We're continuing with the Usborne Encyclopedia of World History -- we're reading about dinosaurs right now, just finished learning about the first fish and first reptiles -- and the Intellego Weather Unit (still doing nature studies, weather observation, reading about weather vs. climate and getting an overview of what creates weather). We're making slow progress with Coffee Break Espanol, and will be looking for a Spanish conversation buddy in another couple weeks.

We're continuing to work our way through the Native American stories in our Sacred Myths book, and we finished the cultural geography exploration in Oak Meadow. We're just getting started with a broader map/geography study, using _The Book of Where_ and _Map Mania_.

Sarah's expressed a desire to "catch up" in math, so we're putting some of the exploratory math projects to the side and focusing more on drills and basics for a little while. Starting soon, though, we'll be doing the projects in The Good Time Math Event Book, and she and Joe will be continuing with multiplication and division games.

She and I haven't been doing much independent work, so she hasn't been doing much copy work. I'm noticing that her improvements at spelling have stalled a bit, so we may restart copy work next week. (she was continuing to improve even without the copy work, so this might just be a normal plateau -- I'm not concerned, it's just serving as a reminder that I want to include copywork at least a couple days a week.)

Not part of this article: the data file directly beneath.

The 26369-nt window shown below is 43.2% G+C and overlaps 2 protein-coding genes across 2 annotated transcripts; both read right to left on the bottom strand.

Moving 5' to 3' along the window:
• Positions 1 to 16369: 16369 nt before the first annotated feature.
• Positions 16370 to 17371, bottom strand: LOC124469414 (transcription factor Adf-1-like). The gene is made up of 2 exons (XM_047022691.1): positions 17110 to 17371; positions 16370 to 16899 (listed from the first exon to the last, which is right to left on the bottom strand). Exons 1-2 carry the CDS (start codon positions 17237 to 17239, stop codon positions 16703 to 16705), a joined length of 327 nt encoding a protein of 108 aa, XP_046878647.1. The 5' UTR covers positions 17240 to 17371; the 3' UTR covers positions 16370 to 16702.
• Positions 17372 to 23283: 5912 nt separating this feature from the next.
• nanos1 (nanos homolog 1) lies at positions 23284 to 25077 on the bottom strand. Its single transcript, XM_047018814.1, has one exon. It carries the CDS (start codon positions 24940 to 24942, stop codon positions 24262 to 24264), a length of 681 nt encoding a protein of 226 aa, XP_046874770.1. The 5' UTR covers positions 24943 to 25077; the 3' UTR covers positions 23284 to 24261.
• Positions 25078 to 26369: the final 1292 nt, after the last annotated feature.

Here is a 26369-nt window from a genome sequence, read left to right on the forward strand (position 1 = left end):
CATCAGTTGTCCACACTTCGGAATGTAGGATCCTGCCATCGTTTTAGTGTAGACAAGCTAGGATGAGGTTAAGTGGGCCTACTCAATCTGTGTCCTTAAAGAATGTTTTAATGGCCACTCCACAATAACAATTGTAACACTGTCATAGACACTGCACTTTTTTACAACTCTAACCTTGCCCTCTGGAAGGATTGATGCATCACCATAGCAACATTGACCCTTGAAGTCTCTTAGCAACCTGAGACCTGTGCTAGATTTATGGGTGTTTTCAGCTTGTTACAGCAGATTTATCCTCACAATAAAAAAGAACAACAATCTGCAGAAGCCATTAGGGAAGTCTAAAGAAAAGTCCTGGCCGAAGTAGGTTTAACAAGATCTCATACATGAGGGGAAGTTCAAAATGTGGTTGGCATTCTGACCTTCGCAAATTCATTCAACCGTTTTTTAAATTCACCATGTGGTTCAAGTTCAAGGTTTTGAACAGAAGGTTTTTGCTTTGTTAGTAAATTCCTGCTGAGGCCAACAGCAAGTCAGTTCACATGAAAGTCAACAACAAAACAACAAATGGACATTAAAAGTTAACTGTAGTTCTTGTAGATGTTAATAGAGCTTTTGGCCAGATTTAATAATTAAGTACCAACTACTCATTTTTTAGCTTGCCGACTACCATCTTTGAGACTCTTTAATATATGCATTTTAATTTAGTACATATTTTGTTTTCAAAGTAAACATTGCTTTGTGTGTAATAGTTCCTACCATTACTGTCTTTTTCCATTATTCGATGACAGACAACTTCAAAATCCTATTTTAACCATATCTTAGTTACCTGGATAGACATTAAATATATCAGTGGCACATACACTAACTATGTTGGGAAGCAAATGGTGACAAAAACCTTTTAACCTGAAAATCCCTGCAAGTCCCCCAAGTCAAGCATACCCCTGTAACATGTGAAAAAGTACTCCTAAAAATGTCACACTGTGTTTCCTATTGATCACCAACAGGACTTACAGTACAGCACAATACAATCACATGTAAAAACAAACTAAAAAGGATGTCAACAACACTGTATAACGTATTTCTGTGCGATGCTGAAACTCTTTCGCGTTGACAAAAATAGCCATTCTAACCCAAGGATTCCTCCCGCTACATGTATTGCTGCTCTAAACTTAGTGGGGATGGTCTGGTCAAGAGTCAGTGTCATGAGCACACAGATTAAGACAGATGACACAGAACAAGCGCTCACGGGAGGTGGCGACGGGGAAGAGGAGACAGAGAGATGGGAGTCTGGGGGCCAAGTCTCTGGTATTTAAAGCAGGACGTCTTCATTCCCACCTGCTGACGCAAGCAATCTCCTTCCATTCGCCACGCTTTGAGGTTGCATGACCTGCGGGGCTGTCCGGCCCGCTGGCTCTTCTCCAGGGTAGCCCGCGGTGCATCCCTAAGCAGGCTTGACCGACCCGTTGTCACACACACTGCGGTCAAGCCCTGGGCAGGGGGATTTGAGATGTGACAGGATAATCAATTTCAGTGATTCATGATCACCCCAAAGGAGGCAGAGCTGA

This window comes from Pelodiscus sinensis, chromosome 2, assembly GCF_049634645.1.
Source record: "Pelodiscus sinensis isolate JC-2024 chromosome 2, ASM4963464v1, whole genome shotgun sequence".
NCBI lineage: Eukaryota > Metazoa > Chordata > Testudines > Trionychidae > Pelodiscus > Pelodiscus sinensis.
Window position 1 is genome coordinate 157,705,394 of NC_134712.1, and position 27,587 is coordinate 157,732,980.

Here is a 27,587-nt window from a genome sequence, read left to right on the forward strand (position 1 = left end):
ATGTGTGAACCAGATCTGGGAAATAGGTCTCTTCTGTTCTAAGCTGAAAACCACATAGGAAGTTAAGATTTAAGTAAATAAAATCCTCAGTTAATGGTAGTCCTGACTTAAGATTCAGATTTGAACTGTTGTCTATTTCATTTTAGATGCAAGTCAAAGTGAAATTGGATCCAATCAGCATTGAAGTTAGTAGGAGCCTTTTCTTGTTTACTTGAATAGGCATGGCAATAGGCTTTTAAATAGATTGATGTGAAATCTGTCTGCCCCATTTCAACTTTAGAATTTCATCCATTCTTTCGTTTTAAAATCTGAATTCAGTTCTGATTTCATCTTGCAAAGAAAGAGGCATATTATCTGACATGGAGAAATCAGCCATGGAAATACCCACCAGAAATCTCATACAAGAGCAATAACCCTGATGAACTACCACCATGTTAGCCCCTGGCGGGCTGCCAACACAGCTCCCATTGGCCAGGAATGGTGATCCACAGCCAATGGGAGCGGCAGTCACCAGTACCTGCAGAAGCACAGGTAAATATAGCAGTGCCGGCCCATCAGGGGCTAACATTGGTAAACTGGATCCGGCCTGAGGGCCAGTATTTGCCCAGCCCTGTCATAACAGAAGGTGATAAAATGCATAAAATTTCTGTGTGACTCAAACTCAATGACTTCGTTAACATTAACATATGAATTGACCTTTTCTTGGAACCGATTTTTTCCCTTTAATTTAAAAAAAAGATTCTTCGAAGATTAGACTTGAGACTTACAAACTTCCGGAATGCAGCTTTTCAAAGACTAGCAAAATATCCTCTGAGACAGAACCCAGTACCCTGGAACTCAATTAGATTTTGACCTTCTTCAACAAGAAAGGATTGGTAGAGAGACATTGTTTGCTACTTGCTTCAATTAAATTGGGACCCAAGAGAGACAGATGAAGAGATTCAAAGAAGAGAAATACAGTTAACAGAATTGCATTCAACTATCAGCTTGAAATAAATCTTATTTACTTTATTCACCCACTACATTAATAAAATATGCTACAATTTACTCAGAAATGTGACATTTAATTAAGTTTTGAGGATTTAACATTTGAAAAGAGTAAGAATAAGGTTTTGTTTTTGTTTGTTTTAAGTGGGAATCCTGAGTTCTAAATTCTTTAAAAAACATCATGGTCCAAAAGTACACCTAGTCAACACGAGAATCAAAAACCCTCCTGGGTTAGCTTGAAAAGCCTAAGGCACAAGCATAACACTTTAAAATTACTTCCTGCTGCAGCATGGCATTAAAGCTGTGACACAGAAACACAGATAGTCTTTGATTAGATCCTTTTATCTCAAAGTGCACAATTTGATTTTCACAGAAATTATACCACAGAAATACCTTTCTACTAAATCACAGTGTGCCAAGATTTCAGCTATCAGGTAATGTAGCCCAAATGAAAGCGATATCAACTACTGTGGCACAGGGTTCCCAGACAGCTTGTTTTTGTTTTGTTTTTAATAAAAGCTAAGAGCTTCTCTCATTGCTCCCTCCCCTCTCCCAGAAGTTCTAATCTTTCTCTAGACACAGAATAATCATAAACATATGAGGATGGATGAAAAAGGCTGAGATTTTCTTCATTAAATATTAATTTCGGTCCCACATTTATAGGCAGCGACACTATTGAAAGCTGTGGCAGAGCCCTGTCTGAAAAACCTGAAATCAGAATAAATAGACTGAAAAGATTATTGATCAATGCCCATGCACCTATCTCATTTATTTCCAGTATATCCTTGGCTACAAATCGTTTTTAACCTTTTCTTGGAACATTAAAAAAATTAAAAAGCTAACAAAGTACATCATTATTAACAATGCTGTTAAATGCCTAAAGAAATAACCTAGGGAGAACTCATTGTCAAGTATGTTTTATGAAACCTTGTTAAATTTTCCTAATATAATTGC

Monday, June 27, 2011

Our summer reading

This is a place holder at the moment for the books we each read this summer.

Dragonrider by Cornelia Funke
Lightning Thief

A very short introduction to Prehistory
How Democratic is the American Constitution?
I'm having a... not a hard day, but an uncertain day. Are we doing the right thing, making the right choices, is this homeschooling approach working, are our daily routines the right ones for all of us... I'm trying to just breathe through it, and remind myself that Sarah's having a great time, she's learning a lot, and anything else there's plenty of time to address.

This weekend Sarah had a fabulous time at Pokemon League on Saturday, and a fun sleepover at my MIL's house. She finished reading Dragonrider by Cornelia Funke (one of her favorite birthday gifts), and got started reading The Lightning Thief.

This morning we continued with Oak Meadow's Native American creation stories, reading a Lakota story and then finding a few sites online to read more about the Lakota and Dakota. We read more in Usborne, learning about the warm, shallow seas of 510-390 million years ago, and the appearance of the first vertebrates, coral, and fish. We did another spanish lesson, and we'll be doing some nature study this evening.

No science experiments this afternoon -- the day got started late, and then we spent a lot of time planning the pop-up restaurant Sarah wants to invite her friends to, next month.

Sunday, June 26, 2011